Fei Yu-ching attended the 2017 Dragon TV Spring Festival Gala in Shanghai (CHINA DAILY)
A Chinese song titled Yi Jian Mei, or A Spray of Plum Blossoms, entered the Viral 500 of Spotify, an overseas mainstream music platform indicating popularity on social media platforms, on June 15. The music video of the song released in 2016 on YouTube has been watched for 1.65 million times.
The song, sung by Chinese singer Fei Yu-ching, was released 37 years ago. It was part of the soundtrack for a hit TV drama. It has become a classic pop song among the middle-aged people.
The popularity of the song began with a hit TikTok video in January, in which a Chinese man named Zhang Aiqin performed the song twirling in the snow. His unique appearance with an egg-like head caught the eye of TikTok users.
It went viral with edits on Instagram in March and gained popularity in the West. Foreign viewers regard Zhang as the Chinese version of Humpty-dumpty in DreamWorks’ animation Shrek or Dr. Eggman, a fictional character of Sega’s Sonic the Hedgehog series. By June 16, the number of TikTok videos related to the song had exceeded 20,000.
The lyric, “Xue Hua Piao Piao, Bei Feng Xiao Xiao,” which literally means “the snow falls and the northern wind blows,” has developed into an international meme. Those who could only say Xiexie (thank you) or Nihao (hello) in Chinese have shown great enthusiasm for learning the Chinese sentence.
According to Urban Dictionary, an online dictionary for slang words and phrases, the lyric, “Xue Hua Piao Piao, Bei Feng Xiao Xiao,” is an ambiguous expression that can mean anything in a sentence. Generally, it is being used to illustrate a situation that becomes worse than ever and cannot be turned around. For instance, Bruh Bruh, a netizen, wrote, “My parents [are] talking about getting a divorce. Me in my room: Xue Hua Piao Piao, Bei Feng Xiao Xiao.”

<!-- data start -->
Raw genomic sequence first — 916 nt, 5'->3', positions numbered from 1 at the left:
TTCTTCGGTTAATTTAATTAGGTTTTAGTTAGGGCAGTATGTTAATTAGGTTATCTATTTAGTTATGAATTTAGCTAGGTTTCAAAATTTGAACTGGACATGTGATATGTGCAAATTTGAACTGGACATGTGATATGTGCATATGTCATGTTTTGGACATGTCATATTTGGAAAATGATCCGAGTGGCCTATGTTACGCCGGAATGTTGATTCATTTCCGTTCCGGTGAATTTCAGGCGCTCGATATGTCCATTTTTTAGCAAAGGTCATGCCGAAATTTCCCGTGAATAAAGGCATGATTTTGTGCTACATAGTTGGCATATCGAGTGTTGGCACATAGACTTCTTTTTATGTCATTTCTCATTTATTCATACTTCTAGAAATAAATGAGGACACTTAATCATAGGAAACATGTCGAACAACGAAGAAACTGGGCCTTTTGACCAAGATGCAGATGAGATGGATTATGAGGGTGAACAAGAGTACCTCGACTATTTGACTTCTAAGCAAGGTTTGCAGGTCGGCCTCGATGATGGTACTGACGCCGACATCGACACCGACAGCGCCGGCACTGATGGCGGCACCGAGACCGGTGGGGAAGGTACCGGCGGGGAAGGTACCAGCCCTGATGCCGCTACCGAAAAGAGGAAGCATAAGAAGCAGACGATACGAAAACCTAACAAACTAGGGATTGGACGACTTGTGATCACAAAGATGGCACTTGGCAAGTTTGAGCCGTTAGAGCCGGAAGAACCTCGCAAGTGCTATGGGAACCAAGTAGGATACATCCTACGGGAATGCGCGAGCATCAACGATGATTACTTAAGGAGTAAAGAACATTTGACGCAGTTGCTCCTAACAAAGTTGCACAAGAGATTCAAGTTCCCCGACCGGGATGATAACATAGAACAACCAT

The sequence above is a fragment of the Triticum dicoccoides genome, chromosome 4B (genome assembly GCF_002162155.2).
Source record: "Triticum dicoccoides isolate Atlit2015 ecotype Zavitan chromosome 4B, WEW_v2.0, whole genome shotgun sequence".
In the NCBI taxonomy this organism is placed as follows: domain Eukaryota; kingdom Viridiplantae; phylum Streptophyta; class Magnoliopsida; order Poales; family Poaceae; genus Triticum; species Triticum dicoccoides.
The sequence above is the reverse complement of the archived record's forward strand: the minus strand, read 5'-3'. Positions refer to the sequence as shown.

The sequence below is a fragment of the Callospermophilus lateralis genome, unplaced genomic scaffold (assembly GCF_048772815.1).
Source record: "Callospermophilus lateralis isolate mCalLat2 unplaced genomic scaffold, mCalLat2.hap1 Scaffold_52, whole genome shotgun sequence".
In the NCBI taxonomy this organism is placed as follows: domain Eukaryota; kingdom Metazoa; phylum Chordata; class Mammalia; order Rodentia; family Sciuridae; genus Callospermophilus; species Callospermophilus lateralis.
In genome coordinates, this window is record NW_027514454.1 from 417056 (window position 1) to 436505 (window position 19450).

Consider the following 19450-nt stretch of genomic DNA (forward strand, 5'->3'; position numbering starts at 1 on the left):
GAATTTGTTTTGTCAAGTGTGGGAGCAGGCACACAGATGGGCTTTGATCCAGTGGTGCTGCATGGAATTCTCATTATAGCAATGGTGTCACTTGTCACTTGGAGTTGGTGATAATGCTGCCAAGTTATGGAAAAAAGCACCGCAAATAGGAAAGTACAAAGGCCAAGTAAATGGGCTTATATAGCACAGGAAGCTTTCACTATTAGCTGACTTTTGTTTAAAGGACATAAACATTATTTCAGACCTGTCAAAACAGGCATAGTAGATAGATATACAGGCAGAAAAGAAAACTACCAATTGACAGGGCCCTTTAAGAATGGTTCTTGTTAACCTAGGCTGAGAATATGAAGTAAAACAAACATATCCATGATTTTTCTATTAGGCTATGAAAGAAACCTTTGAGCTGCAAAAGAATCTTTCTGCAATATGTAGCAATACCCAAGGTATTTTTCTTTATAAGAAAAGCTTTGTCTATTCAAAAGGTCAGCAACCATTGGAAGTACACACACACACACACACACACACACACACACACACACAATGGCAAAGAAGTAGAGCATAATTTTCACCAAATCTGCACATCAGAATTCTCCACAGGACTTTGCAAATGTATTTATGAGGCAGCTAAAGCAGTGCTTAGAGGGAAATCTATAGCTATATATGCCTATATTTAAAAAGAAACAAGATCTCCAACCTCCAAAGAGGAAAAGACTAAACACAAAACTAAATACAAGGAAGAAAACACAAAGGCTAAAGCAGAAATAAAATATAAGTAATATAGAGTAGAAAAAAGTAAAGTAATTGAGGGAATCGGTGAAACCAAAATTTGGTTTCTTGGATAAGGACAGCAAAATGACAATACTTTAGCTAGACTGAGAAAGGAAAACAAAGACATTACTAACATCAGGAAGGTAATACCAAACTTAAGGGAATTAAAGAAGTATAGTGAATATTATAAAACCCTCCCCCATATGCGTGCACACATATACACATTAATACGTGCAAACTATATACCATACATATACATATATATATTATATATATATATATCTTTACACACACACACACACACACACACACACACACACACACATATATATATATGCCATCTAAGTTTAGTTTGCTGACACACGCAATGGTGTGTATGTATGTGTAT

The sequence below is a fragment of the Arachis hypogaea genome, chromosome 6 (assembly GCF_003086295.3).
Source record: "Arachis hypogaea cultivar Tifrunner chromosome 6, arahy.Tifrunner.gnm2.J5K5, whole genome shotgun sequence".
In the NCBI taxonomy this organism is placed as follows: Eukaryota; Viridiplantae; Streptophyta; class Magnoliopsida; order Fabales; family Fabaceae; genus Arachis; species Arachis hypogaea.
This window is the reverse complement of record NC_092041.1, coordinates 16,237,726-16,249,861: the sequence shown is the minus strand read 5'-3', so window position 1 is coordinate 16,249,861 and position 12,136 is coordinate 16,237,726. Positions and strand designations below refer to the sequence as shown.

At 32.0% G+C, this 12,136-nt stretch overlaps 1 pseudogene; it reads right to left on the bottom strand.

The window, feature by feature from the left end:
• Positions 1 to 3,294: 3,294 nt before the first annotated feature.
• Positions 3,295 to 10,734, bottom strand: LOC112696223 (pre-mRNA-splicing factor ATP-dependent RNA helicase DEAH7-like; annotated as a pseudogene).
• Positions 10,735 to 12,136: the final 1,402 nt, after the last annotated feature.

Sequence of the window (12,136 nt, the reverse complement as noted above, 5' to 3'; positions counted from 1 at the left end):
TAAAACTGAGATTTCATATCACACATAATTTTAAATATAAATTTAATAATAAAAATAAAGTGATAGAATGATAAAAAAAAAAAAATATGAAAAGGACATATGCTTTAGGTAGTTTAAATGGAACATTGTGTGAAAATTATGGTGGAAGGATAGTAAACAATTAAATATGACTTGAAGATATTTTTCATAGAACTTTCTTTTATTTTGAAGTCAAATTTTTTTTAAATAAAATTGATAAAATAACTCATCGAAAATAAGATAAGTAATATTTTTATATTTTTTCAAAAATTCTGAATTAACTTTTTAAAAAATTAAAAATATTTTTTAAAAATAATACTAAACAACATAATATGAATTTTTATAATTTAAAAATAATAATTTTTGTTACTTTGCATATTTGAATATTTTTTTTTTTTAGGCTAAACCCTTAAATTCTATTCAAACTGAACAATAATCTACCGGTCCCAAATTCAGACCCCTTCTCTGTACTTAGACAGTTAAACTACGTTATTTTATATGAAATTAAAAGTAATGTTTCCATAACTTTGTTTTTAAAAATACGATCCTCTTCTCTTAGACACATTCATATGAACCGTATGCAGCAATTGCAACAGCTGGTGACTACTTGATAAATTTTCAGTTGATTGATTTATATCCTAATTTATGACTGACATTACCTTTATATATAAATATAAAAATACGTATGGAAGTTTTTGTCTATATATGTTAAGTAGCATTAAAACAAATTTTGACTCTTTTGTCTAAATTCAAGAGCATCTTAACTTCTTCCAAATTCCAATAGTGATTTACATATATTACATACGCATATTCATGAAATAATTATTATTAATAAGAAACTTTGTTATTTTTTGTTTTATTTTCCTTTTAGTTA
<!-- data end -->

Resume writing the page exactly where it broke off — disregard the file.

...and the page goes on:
Many foreigners have posted their covered songs on TikTok and Twitter. Different from the original song, the current version has been adapted to music style, including hip-hop.
Another popular activity related to the song is to ask parents to read out the written lyrics. Interestingly, most parents can sing this melody directly as part of their memory of the 1980s. This guy [Fei] was my mum’s idol back in her time, a Youtuber named Dinnie said. “It was hilarious how this was taking over my TikTok when my mum used to sing it to me when I was a kid.”
Launching his music career in 1973, Fei announced to retire in 2019 after releasing over 100 albums. “You will never hear the sound of breathing in his song. His voice and ability are perfect,” YouTube user Cilla Qiu wrote.
Through his agency, Fei told the public that he had already learned about the overseas popularity of Yi Jian Mei and felt happy and surprised.
Although the song and lyrics became a funny meme on the Internet, some still think that this is an unexpected opportunity for foreigners to understand Chinese music and culture. Some foreign web users say that they felt inner peace and the beauty of Mandarin listening to the song.
“Social media builds a platform fostering cultural exchanges in the international community, putting aside different backgrounds and gaps of languages,” a Weibo user named Pang Zai Shu Sheng said.
Copyedited by Madhusudan Chaubey
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